Being a fish out of water is tough—but if you give a fish a bicycle, how’s he going to swim?

Sunday, September 1, 2019

Tuesday--I promise.

Okay-- so usually there is Kermit Flail on the first Monday of the month. I have problems though, when it's a Monday holiday--I'll be honest.

I hope it's okay if I make it Tuesday. I should make that a regular rule, right? But anyway-- Tuesday it shall be--mostly because I'm pretty sure I can finish this book and finish the edit I've been putting off by Tuesday, so working late Monday Night will be a VACATION, and not interrupting the last 5K of what is looking to be a sprint to the deadly finish.

I'm not kidding--I've put off two public appearances to get this done--mostly because I've got ANOTHER deadline RIGHT on its heels, and it's a hard deadline and I sort of have to make it. So, I'm locked in deadline hell, and, well, Kermit Flail will get put off until Tuesday, like housework and that diet I've been meaning to start for ten years.


This happened today, and I put it on FaceBook but I sort of want it on the blog because that often lasts longer. There's an addendum to it, because every story has an ending, right?

I am finishing a book today. That is established. But Mate surprised me with some plans to clean out what should be Squish's room, so she can have her own bed etc. As I related this to Big T, I got pretty ambitious.
"So, like, today you can help Dad clean out Squish's room, and then we can clean out ZB's and we can get rid of all their stuff and we can get them regular beds instead of bunk beds and they can paint the walls and have drawers like human beings and we can rip out the carpeting and get them area rugs and it will be a whole home renovation theme for Christmas. Right?"
Mate *stunned* Oh my God.
Me: Yeah, that came out a little more involved than you proposed.
Mate: You just kept going. And going.
Me: Fist bump?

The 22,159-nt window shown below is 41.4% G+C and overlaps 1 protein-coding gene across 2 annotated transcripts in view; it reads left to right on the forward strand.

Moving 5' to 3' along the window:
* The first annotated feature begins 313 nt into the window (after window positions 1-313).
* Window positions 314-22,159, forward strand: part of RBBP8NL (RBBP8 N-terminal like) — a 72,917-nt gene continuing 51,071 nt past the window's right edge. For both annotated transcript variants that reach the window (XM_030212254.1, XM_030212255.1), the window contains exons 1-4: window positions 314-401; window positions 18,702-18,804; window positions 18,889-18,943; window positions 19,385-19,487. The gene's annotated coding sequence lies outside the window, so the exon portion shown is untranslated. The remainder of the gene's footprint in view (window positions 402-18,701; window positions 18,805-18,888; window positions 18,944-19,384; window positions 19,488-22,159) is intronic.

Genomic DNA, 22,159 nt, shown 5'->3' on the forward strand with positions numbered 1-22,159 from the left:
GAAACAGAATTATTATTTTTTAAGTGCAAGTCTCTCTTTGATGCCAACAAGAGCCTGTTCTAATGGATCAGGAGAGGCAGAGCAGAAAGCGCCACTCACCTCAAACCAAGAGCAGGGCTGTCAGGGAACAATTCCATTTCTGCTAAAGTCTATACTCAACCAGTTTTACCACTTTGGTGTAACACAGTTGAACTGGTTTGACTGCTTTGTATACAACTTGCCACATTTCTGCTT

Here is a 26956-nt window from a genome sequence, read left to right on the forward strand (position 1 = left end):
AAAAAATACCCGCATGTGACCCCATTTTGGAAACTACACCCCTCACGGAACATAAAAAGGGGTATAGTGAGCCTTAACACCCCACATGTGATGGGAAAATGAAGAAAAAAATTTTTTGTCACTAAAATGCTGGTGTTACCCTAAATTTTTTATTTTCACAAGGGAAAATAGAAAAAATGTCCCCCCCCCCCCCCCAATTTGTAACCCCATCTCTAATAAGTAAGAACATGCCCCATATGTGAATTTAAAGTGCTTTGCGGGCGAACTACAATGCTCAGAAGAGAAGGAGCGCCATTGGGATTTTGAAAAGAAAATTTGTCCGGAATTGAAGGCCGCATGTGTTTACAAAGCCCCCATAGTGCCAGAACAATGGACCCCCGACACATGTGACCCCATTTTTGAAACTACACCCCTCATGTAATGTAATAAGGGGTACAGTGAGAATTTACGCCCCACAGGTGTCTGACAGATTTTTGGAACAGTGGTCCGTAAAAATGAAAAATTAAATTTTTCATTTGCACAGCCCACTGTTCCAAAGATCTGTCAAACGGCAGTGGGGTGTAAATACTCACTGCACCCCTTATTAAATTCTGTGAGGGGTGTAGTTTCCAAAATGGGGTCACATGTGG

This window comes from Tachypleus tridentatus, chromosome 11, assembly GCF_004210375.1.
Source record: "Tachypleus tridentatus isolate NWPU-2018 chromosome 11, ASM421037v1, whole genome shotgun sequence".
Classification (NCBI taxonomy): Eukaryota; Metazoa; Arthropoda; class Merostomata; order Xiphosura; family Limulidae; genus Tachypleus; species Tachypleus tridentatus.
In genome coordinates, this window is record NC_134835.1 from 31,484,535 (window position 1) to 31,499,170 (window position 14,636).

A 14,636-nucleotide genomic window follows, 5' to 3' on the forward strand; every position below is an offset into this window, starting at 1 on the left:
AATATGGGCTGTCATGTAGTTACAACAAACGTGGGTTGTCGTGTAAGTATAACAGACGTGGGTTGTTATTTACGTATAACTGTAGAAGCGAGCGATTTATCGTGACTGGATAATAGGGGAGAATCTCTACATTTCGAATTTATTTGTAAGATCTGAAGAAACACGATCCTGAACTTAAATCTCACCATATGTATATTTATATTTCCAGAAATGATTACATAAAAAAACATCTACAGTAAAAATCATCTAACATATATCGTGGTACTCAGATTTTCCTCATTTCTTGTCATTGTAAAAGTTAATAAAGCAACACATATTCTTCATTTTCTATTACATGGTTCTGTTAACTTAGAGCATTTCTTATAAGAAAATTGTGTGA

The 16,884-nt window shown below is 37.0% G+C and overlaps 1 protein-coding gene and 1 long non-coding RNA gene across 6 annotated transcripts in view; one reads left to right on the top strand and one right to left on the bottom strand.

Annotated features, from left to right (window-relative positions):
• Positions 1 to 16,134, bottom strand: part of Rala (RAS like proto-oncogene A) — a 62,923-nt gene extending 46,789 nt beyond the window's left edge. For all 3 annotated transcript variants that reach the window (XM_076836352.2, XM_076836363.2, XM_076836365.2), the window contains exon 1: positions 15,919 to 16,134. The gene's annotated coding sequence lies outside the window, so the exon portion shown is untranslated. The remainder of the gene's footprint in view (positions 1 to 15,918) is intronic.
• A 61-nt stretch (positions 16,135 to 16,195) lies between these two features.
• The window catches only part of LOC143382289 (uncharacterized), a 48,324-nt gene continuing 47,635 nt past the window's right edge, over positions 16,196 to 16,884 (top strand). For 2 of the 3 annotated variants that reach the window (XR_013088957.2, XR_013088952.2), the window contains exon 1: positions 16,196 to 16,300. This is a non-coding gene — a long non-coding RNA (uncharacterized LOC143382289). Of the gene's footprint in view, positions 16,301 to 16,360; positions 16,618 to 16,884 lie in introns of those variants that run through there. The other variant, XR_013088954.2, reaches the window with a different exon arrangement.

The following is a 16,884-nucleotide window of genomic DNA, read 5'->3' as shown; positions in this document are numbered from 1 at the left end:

Mate: NO!
Me: No fist bump?
Mate: Who's going to do all that work?
Me: You. And the kids maybe.
Mate: No fist bump. No. No fist bump.
Me: That's totally fair.

So, the addendum is that I came home, put in headphones, and wrote 2K, then went down for a nap. When I woke up, Mate and the kids had cleaned furniture out of Squish's room, and now she's all excited about cleaning it up and donating stuff to goodwill and making a space for herself.

They all deserve so much more than a fist bump.

But first, I need to finish this GDB! (Thanks, Karen Rose, for the acronym. Goddamned book will remain in my vocabulary until the end of time.)

Thursday, August 29, 2019

Back to School Night

So, if you have four children, each going to public school for thirteen years a piece, that's a grand total of... *does math in head* FIFTY-TWO back to school nights that you and your spouse are bound to attend, plus or minus a few for the time one of the kids attended a block schedule school which meant he had two a year, and that quick flurry of years during which there were three kids in school and somebody had to be missed because there were only two adults.

Anyway--let's go with fifty-two, and don't count Open House because then things get REALLY confused, and say that, after tonight for Squish, with ZoomBoy's next week, we only have six to go.



That's sort of a sad little leftover of parenting right there.

It's a little depressing, really.

But still-- being on the final slope of four kids gives you the right to, say, cut PE.